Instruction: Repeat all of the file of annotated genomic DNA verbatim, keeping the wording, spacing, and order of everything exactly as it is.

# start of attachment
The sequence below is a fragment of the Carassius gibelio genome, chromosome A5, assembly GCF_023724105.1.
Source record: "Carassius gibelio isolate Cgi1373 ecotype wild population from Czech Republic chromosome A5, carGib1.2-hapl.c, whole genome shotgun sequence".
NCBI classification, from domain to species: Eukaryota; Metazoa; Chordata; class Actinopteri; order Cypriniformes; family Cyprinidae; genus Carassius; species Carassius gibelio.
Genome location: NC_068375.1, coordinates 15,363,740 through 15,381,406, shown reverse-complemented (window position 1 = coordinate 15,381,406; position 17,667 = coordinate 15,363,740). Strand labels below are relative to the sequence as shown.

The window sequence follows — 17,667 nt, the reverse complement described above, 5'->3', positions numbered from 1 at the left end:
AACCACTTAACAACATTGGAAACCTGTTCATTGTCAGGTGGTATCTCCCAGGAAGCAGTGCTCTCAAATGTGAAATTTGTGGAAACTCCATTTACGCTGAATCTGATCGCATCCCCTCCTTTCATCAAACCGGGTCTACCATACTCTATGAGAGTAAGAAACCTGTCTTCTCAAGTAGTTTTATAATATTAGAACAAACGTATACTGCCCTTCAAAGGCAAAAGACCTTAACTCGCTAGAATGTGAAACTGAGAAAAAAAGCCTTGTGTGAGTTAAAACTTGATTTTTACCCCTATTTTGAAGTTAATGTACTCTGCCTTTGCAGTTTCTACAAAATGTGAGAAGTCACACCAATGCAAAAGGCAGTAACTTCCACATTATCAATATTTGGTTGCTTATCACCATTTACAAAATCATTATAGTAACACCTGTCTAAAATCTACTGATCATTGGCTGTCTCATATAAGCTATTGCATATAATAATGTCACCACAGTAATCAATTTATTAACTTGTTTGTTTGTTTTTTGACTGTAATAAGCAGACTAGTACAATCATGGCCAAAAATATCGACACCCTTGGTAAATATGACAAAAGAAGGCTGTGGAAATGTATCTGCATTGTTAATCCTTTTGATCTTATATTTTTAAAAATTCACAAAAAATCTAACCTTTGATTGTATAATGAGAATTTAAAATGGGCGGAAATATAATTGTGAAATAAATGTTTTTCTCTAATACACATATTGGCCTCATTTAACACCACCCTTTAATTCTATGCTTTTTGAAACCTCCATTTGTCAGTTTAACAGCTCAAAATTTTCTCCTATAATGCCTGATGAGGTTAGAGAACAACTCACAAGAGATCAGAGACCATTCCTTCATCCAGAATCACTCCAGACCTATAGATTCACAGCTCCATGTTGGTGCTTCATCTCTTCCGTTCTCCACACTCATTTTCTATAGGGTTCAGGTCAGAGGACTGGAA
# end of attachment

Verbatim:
The sequence below is a fragment of the Carassius gibelio genome, chromosome A5, assembly GCF_023724105.1.
Source record: "Carassius gibelio isolate Cgi1373 ecotype wild population from Czech Republic chromosome A5, carGib1.2-hapl.c, whole genome shotgun sequence".
NCBI classification, from domain to species: Eukaryota; Metazoa; Chordata; class Actinopteri; order Cypriniformes; family Cyprinidae; genus Carassius; species Carassius gibelio.
Genome location: NC_068375.1, coordinates 15,363,740 through 15,381,406, shown reverse-complemented (window position 1 = coordinate 15,381,406; position 17,667 = coordinate 15,363,740). Strand labels below are relative to the sequence as shown.

The window sequence follows — 17,667 nt, the reverse complement described above, 5'->3', positions numbered from 1 at the left end:
AACCACTTAACAACATTGGAAACCTGTTCATTGTCAGGTGGTATCTCCCAGGAAGCAGTGCTCTCAAATGTGAAATTTGTGGAAACTCCATTTACGCTGAATCTGATCGCATCCCCTCCTTTCATCAAACCGGGTCTACCATACTCTATGAGAGTAAGAAACCTGTCTTCTCAAGTAGTTTTATAATATTAGAACAAACGTATACTGCCCTTCAAAGGCAAAAGACCTTAACTCGCTAGAATGTGAAACTGAGAAAAAAAGCCTTGTGTGAGTTAAAACTTGATTTTTACCCCTATTTTGAAGTTAATGTACTCTGCCTTTGCAGTTTCTACAAAATGTGAGAAGTCACACCAATGCAAAAGGCAGTAACTTCCACATTATCAATATTTGGTTGCTTATCACCATTTACAAAATCATTATAGTAACACCTGTCTAAAATCTACTGATCATTGGCTGTCTCATATAAGCTATTGCATATAATAATGTCACCACAGTAATCAATTTATTAACTTGTTTGTTTGTTTTTTGACTGTAATAAGCAGACTAGTACAATCATGGCCAAAAATATCGACACCCTTGGTAAATATGACAAAAGAAGGCTGTGGAAATGTATCTGCATTGTTAATCCTTTTGATCTTATATTTTTAAAAATTCACAAAAAATCTAACCTTTGATTGTATAATGAGAATTTAAAATGGGCGGAAATATAATTGTGAAATAAATGTTTTTCTCTAATACACATATTGGCCTCATTTAACACCACCCTTTAATTCTATGCTTTTTGAAACCTCCATTTGTCAGTTTAACAGCTCAAAATTTTCTCCTATAATGCCTGATGAGGTTAGAGAACAACTCACAAGAGATCAGAGACCATTCCTTCATCCAGAATCACTCCAGACCTATAGATTCACAGCTCCATGTTGGTGCTTCATCTCTTCCGTTCTCCACACTCATTTTCTATAGGGTTCAGGTCAGAGGACTGGAA